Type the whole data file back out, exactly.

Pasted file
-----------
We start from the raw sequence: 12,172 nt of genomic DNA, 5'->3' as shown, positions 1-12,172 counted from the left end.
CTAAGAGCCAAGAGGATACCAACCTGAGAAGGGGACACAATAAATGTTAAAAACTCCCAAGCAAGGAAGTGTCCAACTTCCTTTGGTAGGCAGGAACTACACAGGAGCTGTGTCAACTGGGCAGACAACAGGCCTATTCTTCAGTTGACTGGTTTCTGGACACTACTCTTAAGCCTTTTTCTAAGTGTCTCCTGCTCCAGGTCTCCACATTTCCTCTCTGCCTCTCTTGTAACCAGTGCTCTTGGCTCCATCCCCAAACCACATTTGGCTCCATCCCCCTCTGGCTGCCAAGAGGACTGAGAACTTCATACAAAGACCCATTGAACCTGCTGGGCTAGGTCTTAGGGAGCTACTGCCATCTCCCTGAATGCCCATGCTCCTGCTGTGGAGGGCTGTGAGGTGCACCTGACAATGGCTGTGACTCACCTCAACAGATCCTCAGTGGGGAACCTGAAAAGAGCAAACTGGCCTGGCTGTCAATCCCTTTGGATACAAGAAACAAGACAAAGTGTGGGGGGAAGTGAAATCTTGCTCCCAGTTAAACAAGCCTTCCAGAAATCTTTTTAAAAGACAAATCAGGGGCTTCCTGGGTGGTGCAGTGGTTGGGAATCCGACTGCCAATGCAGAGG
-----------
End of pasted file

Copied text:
We start from the raw sequence: 12,172 nt of genomic DNA, 5'->3' as shown, positions 1-12,172 counted from the left end.
CTAAGAGCCAAGAGGATACCAACCTGAGAAGGGGACACAATAAATGTTAAAAACTCCCAAGCAAGGAAGTGTCCAACTTCCTTTGGTAGGCAGGAACTACACAGGAGCTGTGTCAACTGGGCAGACAACAGGCCTATTCTTCAGTTGACTGGTTTCTGGACACTACTCTTAAGCCTTTTTCTAAGTGTCTCCTGCTCCAGGTCTCCACATTTCCTCTCTGCCTCTCTTGTAACCAGTGCTCTTGGCTCCATCCCCAAACCACATTTGGCTCCATCCCCCTCTGGCTGCCAAGAGGACTGAGAACTTCATACAAAGACCCATTGAACCTGCTGGGCTAGGTCTTAGGGAGCTACTGCCATCTCCCTGAATGCCCATGCTCCTGCTGTGGAGGGCTGTGAGGTGCACCTGACAATGGCTGTGACTCACCTCAACAGATCCTCAGTGGGGAACCTGAAAAGAGCAAACTGGCCTGGCTGTCAATCCCTTTGGATACAAGAAACAAGACAAAGTGTGGGGGGAAGTGAAATCTTGCTCCCAGTTAAACAAGCCTTCCAGAAATCTTTTTAAAAGACAAATCAGGGGCTTCCTGGGTGGTGCAGTGGTTGGGAATCCGACTGCCAATGCAGAGG